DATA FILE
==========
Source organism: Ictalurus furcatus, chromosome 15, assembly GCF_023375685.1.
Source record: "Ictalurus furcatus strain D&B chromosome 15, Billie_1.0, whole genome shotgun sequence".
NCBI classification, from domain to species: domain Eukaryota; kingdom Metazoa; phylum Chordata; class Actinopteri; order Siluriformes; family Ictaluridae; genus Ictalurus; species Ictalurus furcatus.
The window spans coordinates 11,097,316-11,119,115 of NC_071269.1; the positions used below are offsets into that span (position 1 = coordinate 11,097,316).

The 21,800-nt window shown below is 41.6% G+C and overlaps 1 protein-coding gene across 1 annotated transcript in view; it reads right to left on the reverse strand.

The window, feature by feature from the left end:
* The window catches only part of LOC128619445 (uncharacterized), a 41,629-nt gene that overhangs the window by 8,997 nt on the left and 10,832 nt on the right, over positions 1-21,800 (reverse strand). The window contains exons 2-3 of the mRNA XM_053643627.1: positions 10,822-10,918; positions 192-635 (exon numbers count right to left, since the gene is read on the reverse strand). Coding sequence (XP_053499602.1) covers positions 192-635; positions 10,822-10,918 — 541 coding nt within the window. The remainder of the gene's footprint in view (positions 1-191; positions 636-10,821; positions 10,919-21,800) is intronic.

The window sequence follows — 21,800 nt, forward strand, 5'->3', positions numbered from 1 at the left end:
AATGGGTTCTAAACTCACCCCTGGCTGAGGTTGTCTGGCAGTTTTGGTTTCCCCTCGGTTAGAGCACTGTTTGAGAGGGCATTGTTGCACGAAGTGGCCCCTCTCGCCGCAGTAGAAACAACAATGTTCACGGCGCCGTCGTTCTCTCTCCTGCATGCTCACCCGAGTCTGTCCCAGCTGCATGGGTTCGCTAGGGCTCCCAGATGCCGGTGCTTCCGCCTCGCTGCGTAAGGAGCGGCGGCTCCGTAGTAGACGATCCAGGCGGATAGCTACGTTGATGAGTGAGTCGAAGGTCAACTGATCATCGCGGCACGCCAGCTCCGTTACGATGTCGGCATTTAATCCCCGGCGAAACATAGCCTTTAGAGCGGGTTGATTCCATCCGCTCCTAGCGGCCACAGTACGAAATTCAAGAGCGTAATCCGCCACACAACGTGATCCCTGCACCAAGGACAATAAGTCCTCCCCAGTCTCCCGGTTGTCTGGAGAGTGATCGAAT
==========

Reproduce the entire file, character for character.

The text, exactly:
Source organism: Ictalurus furcatus, chromosome 15, assembly GCF_023375685.1.
Source record: "Ictalurus furcatus strain D&B chromosome 15, Billie_1.0, whole genome shotgun sequence".
NCBI classification, from domain to species: domain Eukaryota; kingdom Metazoa; phylum Chordata; class Actinopteri; order Siluriformes; family Ictaluridae; genus Ictalurus; species Ictalurus furcatus.
The window spans coordinates 11,097,316-11,119,115 of NC_071269.1; the positions used below are offsets into that span (position 1 = coordinate 11,097,316).

The 21,800-nt window shown below is 41.6% G+C and overlaps 1 protein-coding gene across 1 annotated transcript in view; it reads right to left on the reverse strand.

The window, feature by feature from the left end:
* The window catches only part of LOC128619445 (uncharacterized), a 41,629-nt gene that overhangs the window by 8,997 nt on the left and 10,832 nt on the right, over positions 1-21,800 (reverse strand). The window contains exons 2-3 of the mRNA XM_053643627.1: positions 10,822-10,918; positions 192-635 (exon numbers count right to left, since the gene is read on the reverse strand). Coding sequence (XP_053499602.1) covers positions 192-635; positions 10,822-10,918 — 541 coding nt within the window. The remainder of the gene's footprint in view (positions 1-191; positions 636-10,821; positions 10,919-21,800) is intronic.

The window sequence follows — 21,800 nt, forward strand, 5'->3', positions numbered from 1 at the left end:
AATGGGTTCTAAACTCACCCCTGGCTGAGGTTGTCTGGCAGTTTTGGTTTCCCCTCGGTTAGAGCACTGTTTGAGAGGGCATTGTTGCACGAAGTGGCCCCTCTCGCCGCAGTAGAAACAACAATGTTCACGGCGCCGTCGTTCTCTCTCCTGCATGCTCACCCGAGTCTGTCCCAGCTGCATGGGTTCGCTAGGGCTCCCAGATGCCGGTGCTTCCGCCTCGCTGCGTAAGGAGCGGCGGCTCCGTAGTAGACGATCCAGGCGGATAGCTACGTTGATGAGTGAGTCGAAGGTCAACTGATCATCGCGGCACGCCAGCTCCGTTACGATGTCGGCATTTAATCCCCGGCGAAACATAGCCTTTAGAGCGGGTTGATTCCATCCGCTCCTAGCGGCCACAGTACGAAATTCAAGAGCGTAATCCGCCACACAACGTGATCCCTGCACCAAGGACAATAAGTCCTCCCCAGTCTCCCGGTTGTCTGGAGAGTGATCGAAT